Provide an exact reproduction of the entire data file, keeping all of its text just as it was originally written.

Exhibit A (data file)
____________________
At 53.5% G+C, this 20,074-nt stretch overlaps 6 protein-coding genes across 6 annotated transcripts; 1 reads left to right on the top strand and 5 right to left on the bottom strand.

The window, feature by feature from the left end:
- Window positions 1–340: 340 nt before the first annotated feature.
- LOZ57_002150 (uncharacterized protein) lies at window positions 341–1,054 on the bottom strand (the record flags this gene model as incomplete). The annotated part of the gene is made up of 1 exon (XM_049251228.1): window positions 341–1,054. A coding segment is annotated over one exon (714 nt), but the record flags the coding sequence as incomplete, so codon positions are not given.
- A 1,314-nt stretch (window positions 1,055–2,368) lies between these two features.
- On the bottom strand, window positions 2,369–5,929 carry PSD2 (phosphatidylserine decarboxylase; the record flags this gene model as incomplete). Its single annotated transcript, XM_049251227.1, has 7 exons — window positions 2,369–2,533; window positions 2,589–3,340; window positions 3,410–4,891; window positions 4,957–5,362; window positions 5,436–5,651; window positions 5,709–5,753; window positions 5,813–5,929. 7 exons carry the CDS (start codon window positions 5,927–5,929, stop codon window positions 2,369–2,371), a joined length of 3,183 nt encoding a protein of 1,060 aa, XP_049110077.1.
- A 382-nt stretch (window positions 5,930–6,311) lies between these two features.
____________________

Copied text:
At 53.5% G+C, this 20,074-nt stretch overlaps 6 protein-coding genes across 6 annotated transcripts; 1 reads left to right on the top strand and 5 right to left on the bottom strand.

The window, feature by feature from the left end:
- Window positions 1–340: 340 nt before the first annotated feature.
- LOZ57_002150 (uncharacterized protein) lies at window positions 341–1,054 on the bottom strand (the record flags this gene model as incomplete). The annotated part of the gene is made up of 1 exon (XM_049251228.1): window positions 341–1,054. A coding segment is annotated over one exon (714 nt), but the record flags the coding sequence as incomplete, so codon positions are not given.
- A 1,314-nt stretch (window positions 1,055–2,368) lies between these two features.
- On the bottom strand, window positions 2,369–5,929 carry PSD2 (phosphatidylserine decarboxylase; the record flags this gene model as incomplete). Its single annotated transcript, XM_049251227.1, has 7 exons — window positions 2,369–2,533; window positions 2,589–3,340; window positions 3,410–4,891; window positions 4,957–5,362; window positions 5,436–5,651; window positions 5,709–5,753; window positions 5,813–5,929. 7 exons carry the CDS (start codon window positions 5,927–5,929, stop codon window positions 2,369–2,371), a joined length of 3,183 nt encoding a protein of 1,060 aa, XP_049110077.1.
- A 382-nt stretch (window positions 5,930–6,311) lies between these two features.